Third-quarter earnings season has begun, and the "big four" U.S. banks -- JPMorgan Chase (NYSE:JPM), Citigroup (NYSE:C), Wells Fargo (NYSE:WFC), and Bank of America (NYSE:BAC) -- were among the first companies to report their results. As a whole, bank earnings look quite strong so far.

In this segment from Industry Focus: Financials, host Jason Moser and contributor Matt Frankel, CFP, discuss the key trends we're seeing in banking right now.

A full transcript follows the video.

This video was recorded on Oct. 15, 2018.

Jason Moser: Let's talk about earnings first and foremost, though, Matt. Big week here with JP Morgan, Citigroup, Wells Fargo, Bank of America earnings just came out this morning. A lot of common themes out here we've talked about in these shows leading up to this week. Strong net interest margin growth, it looks like. Credit quality is looking good. Tax reform is playing out, I think, on these bottom lines, as we expected.

Give me your 50,000-foot view here. What do you think about these big four? What do we need to take note of?

Matt Frankel: For starters, banks are one of the more predictable sectors. You generally don't see too many surprises when it comes to earnings. For example, it's generally easy to analyze a bank's deposit base, how much interest they're getting on their loans and make a good guess of where their earnings are going to fall.

Having said that, the general word I could use is good. Everything's looking very good. Tax reforms boosted earnings. Three of the four banks beat earnings expectations. Profitability is getting higher. Loans and deposits are growing in most of the banks. With the exception of Wells Fargo, deposits are up 4% across the board. Loans are up nicely. Banks are getting more efficient because of technological advances in the industry.

We've been talking nonstop the past few episodes about the war on cash. The big banks are also a beneficiary of that. Zelle is their big app that's saving them some money on deposit costs and things like that.

Moser: Let me ask you a real quick question here before we go on. One thing we talked about here is tax legislation. Tax reform has certainly helped a lot of these businesses, and banks are no exception there. How much of this profitability, do you think, is due to share repurchases? Is it contributing? Is it material? Is it something we need to keep an eye on? Where do share repurchases fall in these big banks' earnings reports this quarter?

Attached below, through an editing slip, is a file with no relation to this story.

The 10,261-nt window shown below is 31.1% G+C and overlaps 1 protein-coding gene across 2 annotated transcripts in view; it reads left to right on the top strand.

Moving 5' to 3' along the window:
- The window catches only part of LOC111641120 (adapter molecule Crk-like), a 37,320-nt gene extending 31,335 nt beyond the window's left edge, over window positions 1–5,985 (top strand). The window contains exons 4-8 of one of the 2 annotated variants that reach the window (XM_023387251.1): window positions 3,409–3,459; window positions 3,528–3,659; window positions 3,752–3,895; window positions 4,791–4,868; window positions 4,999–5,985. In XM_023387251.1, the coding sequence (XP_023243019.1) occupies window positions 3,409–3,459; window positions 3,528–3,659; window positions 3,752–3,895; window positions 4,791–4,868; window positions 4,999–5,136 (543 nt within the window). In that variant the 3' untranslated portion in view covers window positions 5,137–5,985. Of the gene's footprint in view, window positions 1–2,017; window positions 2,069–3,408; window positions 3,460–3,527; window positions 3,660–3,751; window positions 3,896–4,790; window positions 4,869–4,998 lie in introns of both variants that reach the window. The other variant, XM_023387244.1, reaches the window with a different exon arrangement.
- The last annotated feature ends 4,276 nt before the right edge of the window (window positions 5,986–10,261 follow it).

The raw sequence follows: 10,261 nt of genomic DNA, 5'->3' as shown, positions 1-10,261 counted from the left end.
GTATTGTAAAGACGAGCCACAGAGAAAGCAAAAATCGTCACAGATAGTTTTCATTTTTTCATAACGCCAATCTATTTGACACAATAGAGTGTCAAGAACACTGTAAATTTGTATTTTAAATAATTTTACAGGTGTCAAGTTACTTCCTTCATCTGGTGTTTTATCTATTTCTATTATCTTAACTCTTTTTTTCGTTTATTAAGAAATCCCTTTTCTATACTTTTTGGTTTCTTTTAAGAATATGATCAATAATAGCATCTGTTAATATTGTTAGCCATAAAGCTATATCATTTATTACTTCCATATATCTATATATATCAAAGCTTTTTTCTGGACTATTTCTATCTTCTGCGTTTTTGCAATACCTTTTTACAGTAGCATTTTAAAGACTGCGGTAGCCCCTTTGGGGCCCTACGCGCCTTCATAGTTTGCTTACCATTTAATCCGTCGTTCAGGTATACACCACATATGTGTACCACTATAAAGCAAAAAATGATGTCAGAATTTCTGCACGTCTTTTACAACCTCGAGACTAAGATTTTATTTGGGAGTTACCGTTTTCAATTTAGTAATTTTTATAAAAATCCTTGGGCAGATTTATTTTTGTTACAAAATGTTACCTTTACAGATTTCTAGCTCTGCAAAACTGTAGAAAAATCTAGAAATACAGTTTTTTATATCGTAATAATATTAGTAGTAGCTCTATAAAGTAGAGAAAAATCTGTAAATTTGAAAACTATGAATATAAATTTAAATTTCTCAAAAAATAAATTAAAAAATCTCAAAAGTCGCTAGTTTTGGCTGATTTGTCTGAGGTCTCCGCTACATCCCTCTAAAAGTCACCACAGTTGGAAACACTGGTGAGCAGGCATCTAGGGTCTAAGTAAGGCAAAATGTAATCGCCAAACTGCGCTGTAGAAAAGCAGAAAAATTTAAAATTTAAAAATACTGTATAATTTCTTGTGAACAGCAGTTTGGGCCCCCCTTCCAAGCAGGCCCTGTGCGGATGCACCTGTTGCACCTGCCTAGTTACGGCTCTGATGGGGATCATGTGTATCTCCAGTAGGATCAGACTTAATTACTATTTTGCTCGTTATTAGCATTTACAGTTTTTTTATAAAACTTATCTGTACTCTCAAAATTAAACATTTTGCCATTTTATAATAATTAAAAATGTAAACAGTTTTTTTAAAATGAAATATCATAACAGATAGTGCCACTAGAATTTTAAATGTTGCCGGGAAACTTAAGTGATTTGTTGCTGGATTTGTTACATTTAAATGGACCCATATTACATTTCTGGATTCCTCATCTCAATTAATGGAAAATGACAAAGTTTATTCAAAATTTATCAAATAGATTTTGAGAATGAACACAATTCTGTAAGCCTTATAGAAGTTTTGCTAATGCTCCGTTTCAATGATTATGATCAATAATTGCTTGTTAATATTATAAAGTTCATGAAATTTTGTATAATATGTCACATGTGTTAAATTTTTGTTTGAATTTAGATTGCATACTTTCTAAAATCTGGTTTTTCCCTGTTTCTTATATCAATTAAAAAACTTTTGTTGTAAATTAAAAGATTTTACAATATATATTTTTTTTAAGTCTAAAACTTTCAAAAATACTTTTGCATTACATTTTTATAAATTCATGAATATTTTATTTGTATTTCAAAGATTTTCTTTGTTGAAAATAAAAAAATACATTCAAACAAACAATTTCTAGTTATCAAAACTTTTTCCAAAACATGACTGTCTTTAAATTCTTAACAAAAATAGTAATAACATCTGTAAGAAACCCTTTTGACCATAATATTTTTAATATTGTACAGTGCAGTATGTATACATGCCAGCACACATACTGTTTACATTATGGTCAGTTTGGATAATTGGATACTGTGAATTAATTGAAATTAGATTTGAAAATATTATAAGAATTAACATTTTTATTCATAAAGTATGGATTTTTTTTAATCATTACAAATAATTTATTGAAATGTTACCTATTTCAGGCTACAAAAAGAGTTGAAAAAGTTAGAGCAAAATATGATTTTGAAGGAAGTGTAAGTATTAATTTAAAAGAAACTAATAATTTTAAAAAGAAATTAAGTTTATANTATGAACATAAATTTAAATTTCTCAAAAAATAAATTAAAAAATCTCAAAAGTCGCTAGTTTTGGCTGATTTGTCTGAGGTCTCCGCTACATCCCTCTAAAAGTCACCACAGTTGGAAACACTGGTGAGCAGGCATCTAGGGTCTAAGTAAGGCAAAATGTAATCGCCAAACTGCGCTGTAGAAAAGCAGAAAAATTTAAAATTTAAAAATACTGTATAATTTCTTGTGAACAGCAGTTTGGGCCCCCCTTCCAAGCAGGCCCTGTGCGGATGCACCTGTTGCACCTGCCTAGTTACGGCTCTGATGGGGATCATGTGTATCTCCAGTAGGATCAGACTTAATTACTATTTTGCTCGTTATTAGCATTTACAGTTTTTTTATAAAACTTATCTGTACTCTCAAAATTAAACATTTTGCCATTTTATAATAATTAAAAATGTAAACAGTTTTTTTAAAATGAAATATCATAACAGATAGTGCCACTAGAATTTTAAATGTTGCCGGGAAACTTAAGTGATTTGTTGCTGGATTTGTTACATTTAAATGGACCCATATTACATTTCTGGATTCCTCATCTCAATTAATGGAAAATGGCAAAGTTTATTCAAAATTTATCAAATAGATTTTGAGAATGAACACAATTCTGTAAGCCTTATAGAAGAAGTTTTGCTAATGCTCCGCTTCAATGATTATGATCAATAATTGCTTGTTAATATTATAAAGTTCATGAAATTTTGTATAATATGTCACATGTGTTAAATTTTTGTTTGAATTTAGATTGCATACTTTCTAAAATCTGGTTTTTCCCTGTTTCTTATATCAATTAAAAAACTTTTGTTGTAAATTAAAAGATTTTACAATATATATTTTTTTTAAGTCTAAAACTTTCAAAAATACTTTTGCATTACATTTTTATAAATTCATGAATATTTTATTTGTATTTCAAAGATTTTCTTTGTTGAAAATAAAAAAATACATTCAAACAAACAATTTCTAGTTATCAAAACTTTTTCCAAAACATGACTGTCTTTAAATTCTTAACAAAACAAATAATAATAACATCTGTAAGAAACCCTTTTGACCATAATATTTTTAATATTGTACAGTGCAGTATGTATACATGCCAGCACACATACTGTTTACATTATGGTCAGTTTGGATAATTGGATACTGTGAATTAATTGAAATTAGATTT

Frankel: It's definitely playing a pretty big role. The equalizer is looking at the revenue figures. Revenue's up 1-4% generally across these big banks. That puts in perspective how much of the growth is due to share repurchases and how much is due to actual growth in the business. Numbers like loan growth and deposit growth don't really have much to do with repurchases. But when you see that earnings are up 43% year over year in Bank of America's case, a lot of that is tax reform and share repurchases, absolutely. It's important to give yourself a rundown of all the numbers, not just look at the headlines, to see where the growth is coming from. You're right, share repurchases is a big part of it, especially in Wells Fargo's case. They had a record-breaking share repurchase this quarter.

Moser: That's good advice. It's important to note, we're not just picking on banks. Share repurchases is the flavor of the quarter here. I think a lot of these companies are really benefiting from that. And that's OK. Maybe you could make the argument that it's not trickling down to Main Street, as some might like. I would counter that by saying, if you are invested, then you are feeling that, and that's a good thing. It's a good excuse, if nothing else, to get invested, right? You need to be playing the game in order to be able to win.

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